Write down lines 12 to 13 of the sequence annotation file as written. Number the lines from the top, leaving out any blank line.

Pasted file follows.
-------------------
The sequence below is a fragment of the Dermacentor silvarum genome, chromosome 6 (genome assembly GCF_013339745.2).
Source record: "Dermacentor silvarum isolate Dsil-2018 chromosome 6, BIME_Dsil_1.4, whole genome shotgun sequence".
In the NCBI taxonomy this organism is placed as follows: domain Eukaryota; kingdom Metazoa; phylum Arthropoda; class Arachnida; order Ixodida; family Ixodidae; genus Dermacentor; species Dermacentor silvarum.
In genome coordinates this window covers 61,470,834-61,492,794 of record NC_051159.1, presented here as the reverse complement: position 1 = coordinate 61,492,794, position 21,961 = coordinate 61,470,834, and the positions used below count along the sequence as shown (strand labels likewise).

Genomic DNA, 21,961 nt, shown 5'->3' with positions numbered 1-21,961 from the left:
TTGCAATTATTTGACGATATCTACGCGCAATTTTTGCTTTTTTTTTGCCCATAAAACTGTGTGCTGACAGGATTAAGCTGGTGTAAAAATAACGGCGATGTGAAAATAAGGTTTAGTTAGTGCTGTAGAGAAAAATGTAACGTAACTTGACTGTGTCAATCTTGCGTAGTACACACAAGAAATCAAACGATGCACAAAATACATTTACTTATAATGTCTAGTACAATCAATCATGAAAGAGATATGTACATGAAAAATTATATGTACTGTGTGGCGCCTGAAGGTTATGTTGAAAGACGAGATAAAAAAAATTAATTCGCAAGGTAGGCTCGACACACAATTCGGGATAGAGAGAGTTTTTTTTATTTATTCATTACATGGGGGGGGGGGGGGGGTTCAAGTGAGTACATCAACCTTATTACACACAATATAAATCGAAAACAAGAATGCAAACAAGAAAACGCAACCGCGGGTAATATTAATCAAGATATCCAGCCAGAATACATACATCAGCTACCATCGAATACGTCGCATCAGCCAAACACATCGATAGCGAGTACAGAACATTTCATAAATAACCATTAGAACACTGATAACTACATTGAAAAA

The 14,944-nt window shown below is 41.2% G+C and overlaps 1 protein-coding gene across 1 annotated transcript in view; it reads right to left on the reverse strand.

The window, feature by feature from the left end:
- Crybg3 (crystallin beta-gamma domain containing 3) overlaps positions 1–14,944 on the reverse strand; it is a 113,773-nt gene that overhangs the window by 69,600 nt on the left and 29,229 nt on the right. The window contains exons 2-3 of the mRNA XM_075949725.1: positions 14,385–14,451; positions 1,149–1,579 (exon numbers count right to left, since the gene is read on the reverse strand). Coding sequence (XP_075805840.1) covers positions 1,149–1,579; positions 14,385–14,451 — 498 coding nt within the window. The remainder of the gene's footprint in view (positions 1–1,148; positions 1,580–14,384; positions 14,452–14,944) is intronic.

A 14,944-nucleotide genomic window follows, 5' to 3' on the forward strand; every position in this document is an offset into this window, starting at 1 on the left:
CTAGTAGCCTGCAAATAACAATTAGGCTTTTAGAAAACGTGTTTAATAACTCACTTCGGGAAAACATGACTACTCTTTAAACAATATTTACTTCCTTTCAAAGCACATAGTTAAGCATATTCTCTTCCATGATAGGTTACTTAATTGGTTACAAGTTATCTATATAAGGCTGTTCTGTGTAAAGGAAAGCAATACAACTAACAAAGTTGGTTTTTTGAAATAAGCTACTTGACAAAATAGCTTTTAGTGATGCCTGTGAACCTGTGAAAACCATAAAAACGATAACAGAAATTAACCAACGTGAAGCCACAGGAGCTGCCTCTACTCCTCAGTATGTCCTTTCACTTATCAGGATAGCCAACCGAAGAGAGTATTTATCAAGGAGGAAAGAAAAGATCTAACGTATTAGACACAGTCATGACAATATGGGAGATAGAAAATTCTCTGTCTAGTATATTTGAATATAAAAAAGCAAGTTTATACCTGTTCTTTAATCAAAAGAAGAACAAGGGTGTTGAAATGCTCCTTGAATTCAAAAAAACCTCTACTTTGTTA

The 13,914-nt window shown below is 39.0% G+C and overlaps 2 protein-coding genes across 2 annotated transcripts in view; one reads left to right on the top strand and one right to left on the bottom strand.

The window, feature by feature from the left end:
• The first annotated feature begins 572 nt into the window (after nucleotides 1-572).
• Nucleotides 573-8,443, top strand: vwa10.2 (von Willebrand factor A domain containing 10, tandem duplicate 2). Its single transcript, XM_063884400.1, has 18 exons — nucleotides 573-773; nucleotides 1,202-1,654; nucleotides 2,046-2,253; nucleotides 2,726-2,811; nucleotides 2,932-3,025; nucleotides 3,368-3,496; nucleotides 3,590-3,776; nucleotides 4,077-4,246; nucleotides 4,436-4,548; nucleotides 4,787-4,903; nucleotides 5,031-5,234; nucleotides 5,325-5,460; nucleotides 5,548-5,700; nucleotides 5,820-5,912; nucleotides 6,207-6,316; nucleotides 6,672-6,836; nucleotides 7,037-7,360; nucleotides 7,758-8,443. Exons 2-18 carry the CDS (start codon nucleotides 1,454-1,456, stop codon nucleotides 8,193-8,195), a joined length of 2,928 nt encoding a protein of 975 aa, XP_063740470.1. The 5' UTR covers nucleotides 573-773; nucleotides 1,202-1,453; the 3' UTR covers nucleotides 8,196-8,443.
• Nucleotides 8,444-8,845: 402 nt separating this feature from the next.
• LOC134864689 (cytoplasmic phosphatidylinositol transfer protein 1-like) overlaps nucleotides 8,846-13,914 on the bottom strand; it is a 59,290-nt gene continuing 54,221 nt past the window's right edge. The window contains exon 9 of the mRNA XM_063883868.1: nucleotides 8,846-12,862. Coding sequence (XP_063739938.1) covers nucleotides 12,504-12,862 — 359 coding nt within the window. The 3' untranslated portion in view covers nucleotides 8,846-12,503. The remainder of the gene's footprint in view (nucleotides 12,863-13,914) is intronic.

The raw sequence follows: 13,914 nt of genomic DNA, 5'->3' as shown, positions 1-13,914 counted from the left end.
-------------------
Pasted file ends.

The 13,914-nt window shown below is 39.0% G+C and overlaps 2 protein-coding genes across 2 annotated transcripts in view; one reads left to right on the top strand and one right to left on the bottom strand.

The window, feature by feature from the left end: